CONCORD, NC-Retail development at the the Interstate 85 exit, five miles north of Downtown Charlotte, is on a roll. New and expanding projects envelop the entire axis.

For example, on one side of the interchange is the year-old, 1.2 million-sf Concord Mills, which continues to add retail space. A nearby 300,000 shopping center is expected to have its first tenant early next year.

Market Place, the Mills Corp.’s shopping center across Interstate 85 from the mall, is adding 108,000 sf of retail. Mills bought the land from Tanger Outlet Center Inc. in 1998 for $5 million after Tanger canceled plans for the site.

Across Concord Mills Boulevard, Merchant Resource Realty Inc. is planning a 40,000-sf shopping center. The developer has submitted plans for three buildings. Adding further density to the area, it appears Concord has made a deal for a $40-million, 80,000-sf convention center that will include a 300-room hotel.

Just a few miles from the I-85 interchange, office development is under way. Speedway Motorsports and Trammell Crow Inc. are planning three office buildings totaling 100,000 sf. Construction is scheduled to start on the first building on 37 acres in Mecklenburg County, a site owned by Speedway Motorsports.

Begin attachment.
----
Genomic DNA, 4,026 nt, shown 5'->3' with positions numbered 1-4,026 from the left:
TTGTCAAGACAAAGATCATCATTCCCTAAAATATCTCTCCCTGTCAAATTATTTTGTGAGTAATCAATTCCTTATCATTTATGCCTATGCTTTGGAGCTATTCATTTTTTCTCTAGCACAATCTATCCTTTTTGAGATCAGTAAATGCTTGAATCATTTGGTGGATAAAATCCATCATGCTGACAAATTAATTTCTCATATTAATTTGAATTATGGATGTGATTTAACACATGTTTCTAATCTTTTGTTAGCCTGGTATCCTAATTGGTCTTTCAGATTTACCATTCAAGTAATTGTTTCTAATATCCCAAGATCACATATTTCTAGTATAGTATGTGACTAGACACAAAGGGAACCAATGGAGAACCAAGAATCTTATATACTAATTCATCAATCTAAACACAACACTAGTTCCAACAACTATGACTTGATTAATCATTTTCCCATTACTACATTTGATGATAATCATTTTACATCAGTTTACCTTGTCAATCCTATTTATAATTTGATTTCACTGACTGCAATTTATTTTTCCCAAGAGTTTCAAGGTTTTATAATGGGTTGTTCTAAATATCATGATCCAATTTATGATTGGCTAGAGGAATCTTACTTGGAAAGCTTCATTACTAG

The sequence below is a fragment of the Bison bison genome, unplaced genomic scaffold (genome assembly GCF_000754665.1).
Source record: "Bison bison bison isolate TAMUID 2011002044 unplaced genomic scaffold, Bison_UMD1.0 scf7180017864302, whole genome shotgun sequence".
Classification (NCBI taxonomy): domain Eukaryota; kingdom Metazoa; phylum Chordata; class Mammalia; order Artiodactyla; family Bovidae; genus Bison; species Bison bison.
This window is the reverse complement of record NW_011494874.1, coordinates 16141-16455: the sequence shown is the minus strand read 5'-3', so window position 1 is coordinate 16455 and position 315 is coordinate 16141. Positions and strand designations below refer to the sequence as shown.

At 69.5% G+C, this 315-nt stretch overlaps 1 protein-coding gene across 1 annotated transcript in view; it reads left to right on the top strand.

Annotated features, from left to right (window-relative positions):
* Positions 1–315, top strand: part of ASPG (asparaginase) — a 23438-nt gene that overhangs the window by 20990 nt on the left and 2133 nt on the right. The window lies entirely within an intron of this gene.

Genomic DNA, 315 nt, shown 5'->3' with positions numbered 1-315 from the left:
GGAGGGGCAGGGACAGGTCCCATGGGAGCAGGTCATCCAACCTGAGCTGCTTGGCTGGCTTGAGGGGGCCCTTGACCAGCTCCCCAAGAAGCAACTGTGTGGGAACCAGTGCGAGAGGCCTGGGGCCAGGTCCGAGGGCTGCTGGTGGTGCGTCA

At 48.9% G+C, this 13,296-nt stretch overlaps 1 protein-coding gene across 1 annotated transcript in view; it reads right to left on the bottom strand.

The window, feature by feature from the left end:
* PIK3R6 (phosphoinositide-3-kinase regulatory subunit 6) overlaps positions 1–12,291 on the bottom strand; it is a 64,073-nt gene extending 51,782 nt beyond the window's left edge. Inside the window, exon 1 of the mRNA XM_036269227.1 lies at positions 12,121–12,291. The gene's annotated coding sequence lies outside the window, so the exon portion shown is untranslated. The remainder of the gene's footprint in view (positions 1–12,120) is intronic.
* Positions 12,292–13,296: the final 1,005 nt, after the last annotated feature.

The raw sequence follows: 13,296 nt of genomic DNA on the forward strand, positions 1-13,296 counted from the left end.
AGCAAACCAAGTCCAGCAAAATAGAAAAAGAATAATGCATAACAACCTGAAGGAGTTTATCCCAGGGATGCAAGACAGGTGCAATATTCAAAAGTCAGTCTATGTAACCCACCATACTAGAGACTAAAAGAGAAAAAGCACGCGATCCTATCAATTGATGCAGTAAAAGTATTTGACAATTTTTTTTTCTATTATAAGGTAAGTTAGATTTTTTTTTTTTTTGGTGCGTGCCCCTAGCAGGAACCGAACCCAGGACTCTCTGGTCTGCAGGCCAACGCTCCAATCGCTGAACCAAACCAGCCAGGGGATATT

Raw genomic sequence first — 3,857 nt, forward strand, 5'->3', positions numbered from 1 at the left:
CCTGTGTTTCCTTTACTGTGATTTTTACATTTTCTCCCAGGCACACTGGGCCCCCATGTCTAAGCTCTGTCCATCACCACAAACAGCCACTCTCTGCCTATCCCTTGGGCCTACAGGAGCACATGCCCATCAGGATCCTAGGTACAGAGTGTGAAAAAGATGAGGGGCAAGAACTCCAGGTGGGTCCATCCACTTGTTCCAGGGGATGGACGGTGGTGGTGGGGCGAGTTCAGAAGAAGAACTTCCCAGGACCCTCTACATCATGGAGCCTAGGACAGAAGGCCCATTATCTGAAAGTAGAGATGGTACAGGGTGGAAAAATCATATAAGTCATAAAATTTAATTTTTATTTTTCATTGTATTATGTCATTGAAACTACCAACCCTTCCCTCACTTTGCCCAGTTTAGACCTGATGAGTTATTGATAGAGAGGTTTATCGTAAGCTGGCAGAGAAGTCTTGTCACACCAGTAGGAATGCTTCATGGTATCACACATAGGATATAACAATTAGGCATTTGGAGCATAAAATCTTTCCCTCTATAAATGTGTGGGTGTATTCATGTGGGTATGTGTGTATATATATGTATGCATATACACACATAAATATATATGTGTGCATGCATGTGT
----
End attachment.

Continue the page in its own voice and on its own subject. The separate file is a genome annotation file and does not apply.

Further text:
In a published report, Bill McCoy, director of University of North Carolina Charlotte’s Urban Institute, thinks the I-85 junction will eventually become a hub of retail and business activity that will rival SouthPark in Charlotte. He predicts about 3 million sf of retail will be open for business within the next five years.

Office and commercial space, convention facilities and housing projects are also planned for the area. In November, a 300-unit apartment complex behind Concord Mills welcomed its first residents. McCoy contends a downside to the development in the area is in the way it is occurring. It’s all over the place, spread out, developing along the lines of a suburban shopping zone. He says this makes it difficult to serve with mass transit, with all destinations remaining dependent on the automobile.

Another drawback, McCoy believes, is that the county will soon have millions of square feet of empty big-box buildings if retail activity should take a dive. If the concept fades, the area will be left with a big hole.

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